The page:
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A week after their “Hands Up, Don’t Shoot!” show of solidarity, several St. Louis Rams players made another societal statement on Sunday with the message: “I Can’t Breathe.”
The slogan refers to Eric Garner, who died after a New York police officer placed him in a chokehold during an arrest for selling loose cigarettes. A grand jury decided last week that it would not indict the officer. A video of the arrest showed Garner gasping, “I can’t breathe.”
Guard Davin Joseph wrote the words on the cleats he wore during pregame warm-ups before the Rams beat the Washington Redskins 24-0. Tight end Jared Cook had it written on his wrist tape. Receiver Kenny Britt had several names — including Michael Brown and Trayvon Martin — written on his blue and gold cleats. The names were of black men or teens whose deaths led to protests.
“I feel like we should support what we feel is right,” said Joseph, who intended to wear the cleats during the game but had to change because of the condition of the slick turf at the Redskins’ stadium. “We should always have an opinion of sticking up for people who don’t have a voice.”
Joseph tweeted an image of his shoes before the game with the message: “R.I.P. Eric Garner.”
Players at other NFL games expressed similar sentiments. Detroit Lions running back Reggie Bush had “I Can’t Breathe” written in black across his blue warm-up shirt. Browns cornerback Johnson Bademosi wrote the message on the back of the shirt he wore before a game in Cleveland.
“Honestly, I’ve always been the quiet kid. I’ve always been the one who’s reserved, to kind of sit back and not really get into politics and things like that,” said Bush, whose mother has been a police officer for about 20 years. “But I don’t know why I just felt some kind of … I guess the situation just touched me.
“It’s kind of resonated with me. Not because I’ve been through a similar situation or because I’ve seen anybody go through it. I just really felt terrible about what was going on these past couple of weeks.”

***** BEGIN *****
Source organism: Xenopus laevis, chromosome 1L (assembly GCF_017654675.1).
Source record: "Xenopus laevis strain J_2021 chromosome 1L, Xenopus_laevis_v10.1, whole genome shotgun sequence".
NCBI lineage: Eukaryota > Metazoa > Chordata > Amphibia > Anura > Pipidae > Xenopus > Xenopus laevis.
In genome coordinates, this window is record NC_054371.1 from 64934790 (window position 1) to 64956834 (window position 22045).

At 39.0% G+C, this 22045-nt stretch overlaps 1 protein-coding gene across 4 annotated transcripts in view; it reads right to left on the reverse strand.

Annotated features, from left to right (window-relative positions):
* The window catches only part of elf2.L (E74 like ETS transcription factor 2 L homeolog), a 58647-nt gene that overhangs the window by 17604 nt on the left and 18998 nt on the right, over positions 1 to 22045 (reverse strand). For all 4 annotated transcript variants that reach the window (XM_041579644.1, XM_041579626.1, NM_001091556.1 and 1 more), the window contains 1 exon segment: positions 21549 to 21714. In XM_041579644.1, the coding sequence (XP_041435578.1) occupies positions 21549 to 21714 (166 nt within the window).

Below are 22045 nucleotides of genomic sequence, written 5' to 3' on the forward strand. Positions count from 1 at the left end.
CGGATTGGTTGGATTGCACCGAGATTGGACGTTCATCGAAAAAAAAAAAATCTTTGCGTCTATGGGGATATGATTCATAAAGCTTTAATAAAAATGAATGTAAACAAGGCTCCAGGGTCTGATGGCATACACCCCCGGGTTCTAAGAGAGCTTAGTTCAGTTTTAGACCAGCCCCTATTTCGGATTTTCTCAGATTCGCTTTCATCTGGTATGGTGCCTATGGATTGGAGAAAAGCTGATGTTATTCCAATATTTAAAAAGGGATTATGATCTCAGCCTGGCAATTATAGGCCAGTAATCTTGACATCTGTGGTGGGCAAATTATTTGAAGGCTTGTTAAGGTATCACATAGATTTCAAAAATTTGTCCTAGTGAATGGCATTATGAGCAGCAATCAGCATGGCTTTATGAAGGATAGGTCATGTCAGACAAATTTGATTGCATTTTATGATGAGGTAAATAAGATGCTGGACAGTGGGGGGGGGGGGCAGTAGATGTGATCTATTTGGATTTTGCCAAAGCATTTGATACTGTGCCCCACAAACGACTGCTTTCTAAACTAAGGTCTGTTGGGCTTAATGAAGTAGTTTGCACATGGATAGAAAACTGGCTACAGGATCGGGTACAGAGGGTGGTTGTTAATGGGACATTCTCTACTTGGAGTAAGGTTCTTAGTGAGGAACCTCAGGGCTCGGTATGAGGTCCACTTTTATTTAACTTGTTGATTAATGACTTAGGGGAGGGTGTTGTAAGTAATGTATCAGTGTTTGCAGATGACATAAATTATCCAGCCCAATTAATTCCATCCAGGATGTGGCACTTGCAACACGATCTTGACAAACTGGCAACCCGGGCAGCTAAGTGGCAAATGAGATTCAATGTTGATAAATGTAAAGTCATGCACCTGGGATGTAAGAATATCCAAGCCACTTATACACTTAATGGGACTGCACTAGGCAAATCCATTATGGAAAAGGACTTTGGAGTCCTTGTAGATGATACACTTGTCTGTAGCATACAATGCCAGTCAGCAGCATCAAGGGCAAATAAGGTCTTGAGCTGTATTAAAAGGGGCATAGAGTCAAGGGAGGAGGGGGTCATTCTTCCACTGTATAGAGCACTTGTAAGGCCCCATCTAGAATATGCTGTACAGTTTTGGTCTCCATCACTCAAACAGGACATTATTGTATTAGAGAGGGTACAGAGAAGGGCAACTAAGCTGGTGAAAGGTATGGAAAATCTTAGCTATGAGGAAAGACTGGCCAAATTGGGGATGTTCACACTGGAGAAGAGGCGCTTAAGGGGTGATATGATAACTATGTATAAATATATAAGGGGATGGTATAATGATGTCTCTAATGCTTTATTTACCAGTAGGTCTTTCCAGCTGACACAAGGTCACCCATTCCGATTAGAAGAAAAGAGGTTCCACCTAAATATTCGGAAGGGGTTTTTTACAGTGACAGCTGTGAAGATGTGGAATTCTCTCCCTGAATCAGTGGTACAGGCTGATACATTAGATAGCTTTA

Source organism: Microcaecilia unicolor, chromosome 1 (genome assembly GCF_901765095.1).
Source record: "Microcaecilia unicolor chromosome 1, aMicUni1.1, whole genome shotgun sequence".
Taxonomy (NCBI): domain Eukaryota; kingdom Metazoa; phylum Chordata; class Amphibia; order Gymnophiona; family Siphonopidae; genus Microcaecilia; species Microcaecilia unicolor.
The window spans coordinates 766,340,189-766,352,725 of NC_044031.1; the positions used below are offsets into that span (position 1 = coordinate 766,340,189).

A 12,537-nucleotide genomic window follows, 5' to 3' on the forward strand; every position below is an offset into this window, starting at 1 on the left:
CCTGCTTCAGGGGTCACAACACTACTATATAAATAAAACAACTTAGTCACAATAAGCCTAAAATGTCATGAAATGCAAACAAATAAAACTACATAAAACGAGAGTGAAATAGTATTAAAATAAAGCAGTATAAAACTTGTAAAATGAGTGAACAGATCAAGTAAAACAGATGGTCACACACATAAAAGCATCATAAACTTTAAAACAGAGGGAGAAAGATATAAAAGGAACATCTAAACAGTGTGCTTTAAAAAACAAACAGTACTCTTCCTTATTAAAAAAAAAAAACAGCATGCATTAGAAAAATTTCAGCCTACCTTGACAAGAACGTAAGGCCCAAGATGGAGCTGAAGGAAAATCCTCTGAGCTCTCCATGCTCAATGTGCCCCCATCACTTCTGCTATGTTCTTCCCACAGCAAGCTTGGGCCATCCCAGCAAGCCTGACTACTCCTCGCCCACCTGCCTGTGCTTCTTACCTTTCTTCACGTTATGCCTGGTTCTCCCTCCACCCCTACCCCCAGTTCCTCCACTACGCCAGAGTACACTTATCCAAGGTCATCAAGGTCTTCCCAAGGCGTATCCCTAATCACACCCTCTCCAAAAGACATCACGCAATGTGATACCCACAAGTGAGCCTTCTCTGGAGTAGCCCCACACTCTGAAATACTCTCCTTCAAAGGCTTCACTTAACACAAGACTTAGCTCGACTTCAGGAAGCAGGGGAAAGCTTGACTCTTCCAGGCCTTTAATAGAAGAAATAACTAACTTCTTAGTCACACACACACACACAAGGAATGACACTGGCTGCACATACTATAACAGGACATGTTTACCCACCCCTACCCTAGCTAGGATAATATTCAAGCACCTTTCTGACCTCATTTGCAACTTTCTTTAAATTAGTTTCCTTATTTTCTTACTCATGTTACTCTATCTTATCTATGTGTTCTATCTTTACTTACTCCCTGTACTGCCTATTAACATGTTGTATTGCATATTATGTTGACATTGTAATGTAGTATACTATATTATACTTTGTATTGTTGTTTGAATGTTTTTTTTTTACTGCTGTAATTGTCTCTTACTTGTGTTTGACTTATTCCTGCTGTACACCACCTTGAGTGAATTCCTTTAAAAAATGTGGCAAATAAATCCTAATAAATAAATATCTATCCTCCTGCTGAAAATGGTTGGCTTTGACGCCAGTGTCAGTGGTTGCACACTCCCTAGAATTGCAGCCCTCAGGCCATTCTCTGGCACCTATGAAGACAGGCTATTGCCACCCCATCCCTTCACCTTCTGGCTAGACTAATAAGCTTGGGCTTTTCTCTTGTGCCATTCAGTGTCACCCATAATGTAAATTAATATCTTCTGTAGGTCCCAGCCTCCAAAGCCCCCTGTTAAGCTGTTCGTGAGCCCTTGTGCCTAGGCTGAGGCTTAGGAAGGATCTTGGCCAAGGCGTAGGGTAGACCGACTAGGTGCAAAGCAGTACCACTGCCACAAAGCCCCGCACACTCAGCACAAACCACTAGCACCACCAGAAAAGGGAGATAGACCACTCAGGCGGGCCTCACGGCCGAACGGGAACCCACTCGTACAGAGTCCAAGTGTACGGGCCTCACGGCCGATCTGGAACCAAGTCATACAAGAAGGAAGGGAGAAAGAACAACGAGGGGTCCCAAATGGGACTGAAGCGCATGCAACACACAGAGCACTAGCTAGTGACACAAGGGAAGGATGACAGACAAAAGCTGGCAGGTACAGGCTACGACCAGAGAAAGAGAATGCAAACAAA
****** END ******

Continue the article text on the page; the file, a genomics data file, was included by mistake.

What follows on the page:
Lions coach Jim Caldwell supported Bush’s action.
“I grew up in the ’60s, where everybody was socially conscious,” Caldwell said. “I believe in it. I’d be a hypocrite if I stood up here and told you any differently, because more than likely, some of those protests that Dr. (Martin Luther) King and some of the others that took a part in non-violent protests, is the reason why I’m standing here in front of you today.”
Bademosi said there were players and coaches on his team who weren’t even aware what “I Can’t Breathe” meant. He called the Garner case “a ridiculous situation.”
“It’s not an us-against-them thing,” Bademosi said. “It’s about us standing in solidarity with those of us who know what’s going on.”
On Saturday night, Chicago Bulls guard Derrick Rose wore the message on his T-shirt during warm-ups before an NBA game.
The decision not to indict the officer came after another grand jury decided not to indict police officer Darren Wilson over the Aug. 9 shooting of Brown in Ferguson, Mo. Last week, before a Rams home game, five St. Louis players — including Cook and Britt — took the field making the “Hands up. Don’t Shoot!” gesture associated with Brown. The St. Louis Police Officers Association expressed outrage and called for the NFL to discipline the players; the league declined.
Although Garner’s death occurred far from St. Louis, Joseph felt the need to make his feelings known.
“In that case, it’s another incident where it’s a sad case and it’s sad to see,” Joseph said. “Every life in this world is worth something, and when you lose one, it hurts, no matter who it is. We have to stand for the value of life.”
Added Cook: “It’s something that’s important to a lot of people.”
R.I.P Eric Garner pic.twitter.com/i84grny7pR
— Davin Joseph (@DavinJoseph75) December 7, 2014
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